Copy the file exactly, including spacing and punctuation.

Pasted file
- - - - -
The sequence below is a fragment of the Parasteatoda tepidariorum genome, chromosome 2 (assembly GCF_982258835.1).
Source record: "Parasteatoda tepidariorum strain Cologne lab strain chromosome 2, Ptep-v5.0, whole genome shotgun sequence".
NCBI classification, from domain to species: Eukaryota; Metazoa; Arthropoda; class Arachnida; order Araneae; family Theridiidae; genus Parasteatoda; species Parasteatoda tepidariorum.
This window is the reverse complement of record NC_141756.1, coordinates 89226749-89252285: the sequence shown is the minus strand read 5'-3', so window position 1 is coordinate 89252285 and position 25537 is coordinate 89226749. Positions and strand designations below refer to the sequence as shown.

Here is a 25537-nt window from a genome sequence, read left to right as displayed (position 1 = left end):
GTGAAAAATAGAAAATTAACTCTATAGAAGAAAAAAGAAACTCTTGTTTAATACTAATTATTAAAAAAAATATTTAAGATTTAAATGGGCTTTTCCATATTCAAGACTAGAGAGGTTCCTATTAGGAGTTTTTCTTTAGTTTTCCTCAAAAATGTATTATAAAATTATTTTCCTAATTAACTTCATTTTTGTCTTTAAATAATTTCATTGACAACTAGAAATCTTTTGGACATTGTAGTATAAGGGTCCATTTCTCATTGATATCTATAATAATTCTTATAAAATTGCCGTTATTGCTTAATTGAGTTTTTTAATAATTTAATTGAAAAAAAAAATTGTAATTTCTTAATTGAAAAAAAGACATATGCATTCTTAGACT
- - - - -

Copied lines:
The sequence below is a fragment of the Parasteatoda tepidariorum genome, chromosome 2 (assembly GCF_982258835.1).
Source record: "Parasteatoda tepidariorum strain Cologne lab strain chromosome 2, Ptep-v5.0, whole genome shotgun sequence".
NCBI classification, from domain to species: Eukaryota; Metazoa; Arthropoda; class Arachnida; order Araneae; family Theridiidae; genus Parasteatoda; species Parasteatoda tepidariorum.
This window is the reverse complement of record NC_141756.1, coordinates 89226749-89252285: the sequence shown is the minus strand read 5'-3', so window position 1 is coordinate 89252285 and position 25537 is coordinate 89226749. Positions and strand designations below refer to the sequence as shown.

Here is a 25537-nt window from a genome sequence, read left to right as displayed (position 1 = left end):
GTGAAAAATAGAAAATTAACTCTATAGAAGAAAAAAGAAACTCTTGTTTAATACTAATTATTAAAAAAAATATTTAAGATTTAAATGGGCTTTTCCATATTCAAGACTAGAGAGGTTCCTATTAGGAGTTTTTCTTTAGTTTTCCTCAAAAATGTATTATAAAATTATTTTCCTAATTAACTTCATTTTTGTCTTTAAATAATTTCATTGACAACTAGAAATCTTTTGGACATTGTAGTATAAGGGTCCATTTCTCATTGATATCTATAATAATTCTTATAAAATTGCCGTTATTGCTTAATTGAGTTTTTTAATAATTTAATTGAAAAAAAAAATTGTAATTTCTTAATTGAAAAAAAGACATATGCATTCTTAGACT